New Jewish museum breaks with tradition to look at the future

San Francisco - Given the colourful, multicultural and often tragic history of the Jewish people, it's only natural to expect a Jewish museum to offer a rich look into the Jewish past. But that's not what visitors to the new San Francisco Jewish museum experienced when the establishment opened its doors this week.

The strikingly modern structure designed by star-architect Daniel Libeskind encapsulates a tribute to the survival of Jewish people from biblical to modern times - not by cataloguing the many attempts to wipe them out, but by celebrating the culture's vibrancy, life and embrace of the future.

The building itself, says as much, with a shape that resembles the Hebrew word l'chaim, to life.

The museum is composed of a longer main building designed to resemble the Hebrew letter, chet, and an adjacent structure representing the letter yud, consists of a glimmering 65-foot-high blue steel box, balancing on one corner.

"This is a museum of life," explains museum director Connie Wolf. "It's not that we aren't embracing the Holocaust, that incredibly important and pivotal moment in world history. We just always want to be thinking about other issues as well."

Libeskind's design for the Jewish museum in Berlin completed in 1999 is in the shape of the Star of David and immediately reminds visitors of the Holocaust.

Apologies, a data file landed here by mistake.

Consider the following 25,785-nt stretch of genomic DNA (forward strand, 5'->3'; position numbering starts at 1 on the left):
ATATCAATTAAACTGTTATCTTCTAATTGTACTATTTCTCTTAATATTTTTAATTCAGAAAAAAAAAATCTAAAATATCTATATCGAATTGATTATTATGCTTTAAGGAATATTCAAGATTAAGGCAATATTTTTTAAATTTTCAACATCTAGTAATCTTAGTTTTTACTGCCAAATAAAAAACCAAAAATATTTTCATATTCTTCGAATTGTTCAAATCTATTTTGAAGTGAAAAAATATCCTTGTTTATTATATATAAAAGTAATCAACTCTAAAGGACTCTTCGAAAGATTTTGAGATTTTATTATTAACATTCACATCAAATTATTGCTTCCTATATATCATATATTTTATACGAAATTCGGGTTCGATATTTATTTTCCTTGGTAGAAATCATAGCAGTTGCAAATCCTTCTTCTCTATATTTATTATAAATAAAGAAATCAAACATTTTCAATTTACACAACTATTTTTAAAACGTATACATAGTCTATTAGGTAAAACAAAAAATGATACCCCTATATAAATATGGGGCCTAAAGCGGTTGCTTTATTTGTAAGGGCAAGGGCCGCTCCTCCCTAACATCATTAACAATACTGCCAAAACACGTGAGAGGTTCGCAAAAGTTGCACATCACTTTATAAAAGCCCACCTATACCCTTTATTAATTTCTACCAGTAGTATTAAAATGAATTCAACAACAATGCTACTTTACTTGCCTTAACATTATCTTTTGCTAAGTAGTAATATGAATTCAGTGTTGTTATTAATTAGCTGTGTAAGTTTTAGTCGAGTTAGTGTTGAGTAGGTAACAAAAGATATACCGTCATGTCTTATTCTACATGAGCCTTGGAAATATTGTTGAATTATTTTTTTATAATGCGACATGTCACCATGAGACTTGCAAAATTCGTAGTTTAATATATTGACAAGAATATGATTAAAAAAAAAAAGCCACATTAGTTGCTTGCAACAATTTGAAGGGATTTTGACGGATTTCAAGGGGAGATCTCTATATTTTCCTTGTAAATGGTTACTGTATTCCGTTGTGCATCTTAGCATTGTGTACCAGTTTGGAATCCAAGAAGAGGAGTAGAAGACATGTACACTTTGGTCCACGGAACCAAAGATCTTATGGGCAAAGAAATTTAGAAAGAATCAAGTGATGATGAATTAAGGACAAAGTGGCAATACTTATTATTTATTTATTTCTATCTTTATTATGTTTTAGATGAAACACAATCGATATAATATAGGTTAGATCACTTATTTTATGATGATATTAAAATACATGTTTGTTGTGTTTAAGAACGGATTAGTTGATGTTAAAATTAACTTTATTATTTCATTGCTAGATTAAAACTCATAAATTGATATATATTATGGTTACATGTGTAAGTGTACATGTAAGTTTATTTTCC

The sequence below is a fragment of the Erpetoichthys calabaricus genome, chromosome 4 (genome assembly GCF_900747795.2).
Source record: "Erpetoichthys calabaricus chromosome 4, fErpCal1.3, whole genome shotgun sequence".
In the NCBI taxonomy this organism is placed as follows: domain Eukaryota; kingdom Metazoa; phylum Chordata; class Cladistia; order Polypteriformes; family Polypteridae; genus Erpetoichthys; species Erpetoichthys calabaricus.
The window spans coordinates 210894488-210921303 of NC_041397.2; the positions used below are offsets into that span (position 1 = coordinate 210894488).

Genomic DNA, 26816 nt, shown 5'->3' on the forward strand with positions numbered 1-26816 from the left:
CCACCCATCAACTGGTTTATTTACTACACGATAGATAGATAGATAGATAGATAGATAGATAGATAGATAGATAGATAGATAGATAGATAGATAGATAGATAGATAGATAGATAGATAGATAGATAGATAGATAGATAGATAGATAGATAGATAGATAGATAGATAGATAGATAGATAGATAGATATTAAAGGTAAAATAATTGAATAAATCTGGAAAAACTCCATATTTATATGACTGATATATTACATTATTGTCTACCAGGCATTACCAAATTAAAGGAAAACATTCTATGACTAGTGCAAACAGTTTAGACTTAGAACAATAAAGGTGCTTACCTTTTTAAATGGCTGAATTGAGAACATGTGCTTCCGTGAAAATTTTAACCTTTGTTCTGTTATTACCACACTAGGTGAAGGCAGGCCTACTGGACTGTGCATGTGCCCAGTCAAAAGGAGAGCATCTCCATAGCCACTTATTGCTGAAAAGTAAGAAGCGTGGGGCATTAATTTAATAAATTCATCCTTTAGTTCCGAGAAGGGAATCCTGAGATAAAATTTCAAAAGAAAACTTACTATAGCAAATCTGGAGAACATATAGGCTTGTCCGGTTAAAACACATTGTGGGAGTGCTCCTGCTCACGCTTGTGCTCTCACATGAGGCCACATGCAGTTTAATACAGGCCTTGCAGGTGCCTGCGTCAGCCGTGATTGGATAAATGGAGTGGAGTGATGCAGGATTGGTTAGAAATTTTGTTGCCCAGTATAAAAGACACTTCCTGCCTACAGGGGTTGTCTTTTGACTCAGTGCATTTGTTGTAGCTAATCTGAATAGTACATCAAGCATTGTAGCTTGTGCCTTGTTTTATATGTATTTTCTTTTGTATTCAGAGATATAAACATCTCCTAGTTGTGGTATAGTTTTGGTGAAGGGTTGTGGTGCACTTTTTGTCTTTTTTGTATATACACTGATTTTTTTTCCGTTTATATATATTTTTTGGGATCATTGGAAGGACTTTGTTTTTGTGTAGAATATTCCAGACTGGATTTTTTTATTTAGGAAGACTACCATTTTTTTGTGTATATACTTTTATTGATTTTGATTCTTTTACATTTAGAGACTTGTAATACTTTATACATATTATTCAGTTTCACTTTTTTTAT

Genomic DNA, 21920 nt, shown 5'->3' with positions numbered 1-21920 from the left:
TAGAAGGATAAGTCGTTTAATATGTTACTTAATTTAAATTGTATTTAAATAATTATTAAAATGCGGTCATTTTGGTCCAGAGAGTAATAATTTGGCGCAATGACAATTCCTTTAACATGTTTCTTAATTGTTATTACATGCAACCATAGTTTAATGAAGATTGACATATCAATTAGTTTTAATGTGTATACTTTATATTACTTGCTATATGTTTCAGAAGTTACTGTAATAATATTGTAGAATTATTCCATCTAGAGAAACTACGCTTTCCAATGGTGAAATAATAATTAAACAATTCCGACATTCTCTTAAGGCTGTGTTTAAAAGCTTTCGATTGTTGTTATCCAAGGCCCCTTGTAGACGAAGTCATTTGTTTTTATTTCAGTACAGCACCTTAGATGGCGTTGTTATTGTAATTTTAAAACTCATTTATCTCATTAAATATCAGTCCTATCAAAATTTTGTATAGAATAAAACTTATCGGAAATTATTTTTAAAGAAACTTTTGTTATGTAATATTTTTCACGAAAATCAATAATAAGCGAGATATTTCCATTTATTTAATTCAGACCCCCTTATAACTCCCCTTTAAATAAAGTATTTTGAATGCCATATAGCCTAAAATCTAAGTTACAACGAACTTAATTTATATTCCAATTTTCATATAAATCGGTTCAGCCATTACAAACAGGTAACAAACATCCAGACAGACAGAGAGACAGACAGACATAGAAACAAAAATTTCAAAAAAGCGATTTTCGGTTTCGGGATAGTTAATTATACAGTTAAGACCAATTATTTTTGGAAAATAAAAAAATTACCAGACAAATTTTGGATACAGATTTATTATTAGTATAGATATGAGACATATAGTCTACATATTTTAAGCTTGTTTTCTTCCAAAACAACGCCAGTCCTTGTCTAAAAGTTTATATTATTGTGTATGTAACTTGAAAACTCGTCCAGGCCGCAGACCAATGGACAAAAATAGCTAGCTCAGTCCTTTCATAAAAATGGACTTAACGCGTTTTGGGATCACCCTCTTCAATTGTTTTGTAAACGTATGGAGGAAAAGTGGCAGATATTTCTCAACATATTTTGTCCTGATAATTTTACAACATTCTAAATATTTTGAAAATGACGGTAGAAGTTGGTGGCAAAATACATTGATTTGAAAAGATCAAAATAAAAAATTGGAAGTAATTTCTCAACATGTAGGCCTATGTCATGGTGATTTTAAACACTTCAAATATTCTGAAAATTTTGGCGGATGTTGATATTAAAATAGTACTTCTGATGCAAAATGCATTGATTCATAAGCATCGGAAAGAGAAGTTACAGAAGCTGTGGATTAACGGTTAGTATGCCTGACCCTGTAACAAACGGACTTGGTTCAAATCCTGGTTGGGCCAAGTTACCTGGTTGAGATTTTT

"Europe, unfortunately, has had that shadow hanging over it that irreversible shadow of the destruction of the Jewish people and others," Mr. Libeskind said. "This is a place that celebrates Jewish life. This is about America ... It's a fundamentally very, very different building in its spirit, in its response."

Thus, unlike other Jewish museums around the world, the San Francisco museum holds no permanent collection of Judaica, or a formal record of the region's Jews. Instead, the museum presents an array of continuously changing exhibitions that use music, art, dance and other mediums to give evolving expression to Jewish identity.

That's not to say that Jews haven't been important to the San Francisco bay region. From Levi Strauss to current California senators Dianne Feinstein and Barbara Boxer, Jews have played a huge role in the region.

"Tradition and history in isolation does not connect to our daily lives," says Wolf, the museum director. "What you want is to not be thinking about history and tradition as something over there, but you want to be engaged with how does it impact us. How can we strive to make the world a better place?" (dpa)